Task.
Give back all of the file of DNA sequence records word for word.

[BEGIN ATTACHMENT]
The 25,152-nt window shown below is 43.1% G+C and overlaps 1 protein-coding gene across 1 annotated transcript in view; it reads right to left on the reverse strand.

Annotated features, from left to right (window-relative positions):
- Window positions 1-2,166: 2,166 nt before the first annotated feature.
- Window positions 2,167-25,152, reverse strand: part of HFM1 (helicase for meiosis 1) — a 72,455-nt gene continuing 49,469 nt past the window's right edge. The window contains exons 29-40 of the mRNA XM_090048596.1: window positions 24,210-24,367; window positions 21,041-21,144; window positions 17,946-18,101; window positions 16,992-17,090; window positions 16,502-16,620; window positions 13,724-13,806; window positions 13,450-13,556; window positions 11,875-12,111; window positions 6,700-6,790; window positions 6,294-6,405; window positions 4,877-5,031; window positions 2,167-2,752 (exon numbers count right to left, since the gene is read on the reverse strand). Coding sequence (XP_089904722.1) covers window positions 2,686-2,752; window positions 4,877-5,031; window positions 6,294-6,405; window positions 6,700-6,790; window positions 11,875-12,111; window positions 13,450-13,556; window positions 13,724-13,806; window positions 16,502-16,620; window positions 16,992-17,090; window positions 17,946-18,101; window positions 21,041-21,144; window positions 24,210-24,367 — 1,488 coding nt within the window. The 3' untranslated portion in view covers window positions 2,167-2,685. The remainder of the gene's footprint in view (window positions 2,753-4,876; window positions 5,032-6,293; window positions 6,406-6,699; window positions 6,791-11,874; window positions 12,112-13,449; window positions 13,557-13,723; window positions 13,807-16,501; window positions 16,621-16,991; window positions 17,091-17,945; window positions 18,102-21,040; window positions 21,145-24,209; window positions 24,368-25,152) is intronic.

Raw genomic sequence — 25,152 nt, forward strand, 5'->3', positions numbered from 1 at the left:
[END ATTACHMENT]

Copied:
The 25,152-nt window shown below is 43.1% G+C and overlaps 1 protein-coding gene across 1 annotated transcript in view; it reads right to left on the reverse strand.

Annotated features, from left to right (window-relative positions):
- Window positions 1-2,166: 2,166 nt before the first annotated feature.
- Window positions 2,167-25,152, reverse strand: part of HFM1 (helicase for meiosis 1) — a 72,455-nt gene continuing 49,469 nt past the window's right edge. The window contains exons 29-40 of the mRNA XM_090048596.1: window positions 24,210-24,367; window positions 21,041-21,144; window positions 17,946-18,101; window positions 16,992-17,090; window positions 16,502-16,620; window positions 13,724-13,806; window positions 13,450-13,556; window positions 11,875-12,111; window positions 6,700-6,790; window positions 6,294-6,405; window positions 4,877-5,031; window positions 2,167-2,752 (exon numbers count right to left, since the gene is read on the reverse strand). Coding sequence (XP_089904722.1) covers window positions 2,686-2,752; window positions 4,877-5,031; window positions 6,294-6,405; window positions 6,700-6,790; window positions 11,875-12,111; window positions 13,450-13,556; window positions 13,724-13,806; window positions 16,502-16,620; window positions 16,992-17,090; window positions 17,946-18,101; window positions 21,041-21,144; window positions 24,210-24,367 — 1,488 coding nt within the window. The 3' untranslated portion in view covers window positions 2,167-2,685. The remainder of the gene's footprint in view (window positions 2,753-4,876; window positions 5,032-6,293; window positions 6,406-6,699; window positions 6,791-11,874; window positions 12,112-13,449; window positions 13,557-13,723; window positions 13,807-16,501; window positions 16,621-16,991; window positions 17,091-17,945; window positions 18,102-21,040; window positions 21,145-24,209; window positions 24,368-25,152) is intronic.

Raw genomic sequence — 25,152 nt, forward strand, 5'->3', positions numbered from 1 at the left: